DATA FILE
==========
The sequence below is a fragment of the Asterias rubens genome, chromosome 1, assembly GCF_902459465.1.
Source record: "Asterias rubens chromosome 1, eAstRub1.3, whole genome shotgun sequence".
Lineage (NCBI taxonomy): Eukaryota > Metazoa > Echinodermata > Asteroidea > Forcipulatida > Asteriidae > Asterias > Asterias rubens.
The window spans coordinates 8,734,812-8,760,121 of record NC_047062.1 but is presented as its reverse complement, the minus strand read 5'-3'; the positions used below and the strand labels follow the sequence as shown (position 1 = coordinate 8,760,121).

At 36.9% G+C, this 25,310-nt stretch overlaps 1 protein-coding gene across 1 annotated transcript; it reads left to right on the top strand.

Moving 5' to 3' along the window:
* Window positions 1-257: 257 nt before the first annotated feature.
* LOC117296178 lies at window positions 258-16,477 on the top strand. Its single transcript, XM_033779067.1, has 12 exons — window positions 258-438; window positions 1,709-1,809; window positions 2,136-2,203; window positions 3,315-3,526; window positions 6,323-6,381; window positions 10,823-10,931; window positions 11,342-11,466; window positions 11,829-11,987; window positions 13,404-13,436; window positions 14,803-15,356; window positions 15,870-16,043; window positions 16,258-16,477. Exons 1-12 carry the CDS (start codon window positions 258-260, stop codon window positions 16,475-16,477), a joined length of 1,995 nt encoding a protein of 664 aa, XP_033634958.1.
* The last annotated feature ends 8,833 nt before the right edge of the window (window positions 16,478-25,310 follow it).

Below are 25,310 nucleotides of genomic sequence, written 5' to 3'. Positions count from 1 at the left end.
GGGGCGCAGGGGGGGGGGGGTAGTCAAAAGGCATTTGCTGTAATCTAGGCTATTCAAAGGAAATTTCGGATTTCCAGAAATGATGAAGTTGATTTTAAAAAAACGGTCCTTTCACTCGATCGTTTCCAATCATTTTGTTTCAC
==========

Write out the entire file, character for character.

The sequence below is a fragment of the Asterias rubens genome, chromosome 1, assembly GCF_902459465.1.
Source record: "Asterias rubens chromosome 1, eAstRub1.3, whole genome shotgun sequence".
Lineage (NCBI taxonomy): Eukaryota > Metazoa > Echinodermata > Asteroidea > Forcipulatida > Asteriidae > Asterias > Asterias rubens.
The window spans coordinates 8,734,812-8,760,121 of record NC_047062.1 but is presented as its reverse complement, the minus strand read 5'-3'; the positions used below and the strand labels follow the sequence as shown (position 1 = coordinate 8,760,121).

At 36.9% G+C, this 25,310-nt stretch overlaps 1 protein-coding gene across 1 annotated transcript; it reads left to right on the top strand.

Moving 5' to 3' along the window:
* Window positions 1-257: 257 nt before the first annotated feature.
* LOC117296178 lies at window positions 258-16,477 on the top strand. Its single transcript, XM_033779067.1, has 12 exons — window positions 258-438; window positions 1,709-1,809; window positions 2,136-2,203; window positions 3,315-3,526; window positions 6,323-6,381; window positions 10,823-10,931; window positions 11,342-11,466; window positions 11,829-11,987; window positions 13,404-13,436; window positions 14,803-15,356; window positions 15,870-16,043; window positions 16,258-16,477. Exons 1-12 carry the CDS (start codon window positions 258-260, stop codon window positions 16,475-16,477), a joined length of 1,995 nt encoding a protein of 664 aa, XP_033634958.1.
* The last annotated feature ends 8,833 nt before the right edge of the window (window positions 16,478-25,310 follow it).

Below are 25,310 nucleotides of genomic sequence, written 5' to 3'. Positions count from 1 at the left end.
GGGGCGCAGGGGGGGGGGGGTAGTCAAAAGGCATTTGCTGTAATCTAGGCTATTCAAAGGAAATTTCGGATTTCCAGAAATGATGAAGTTGATTTTAAAAAAACGGTCCTTTCACTCGATCGTTTCCAATCATTTTGTTTCAC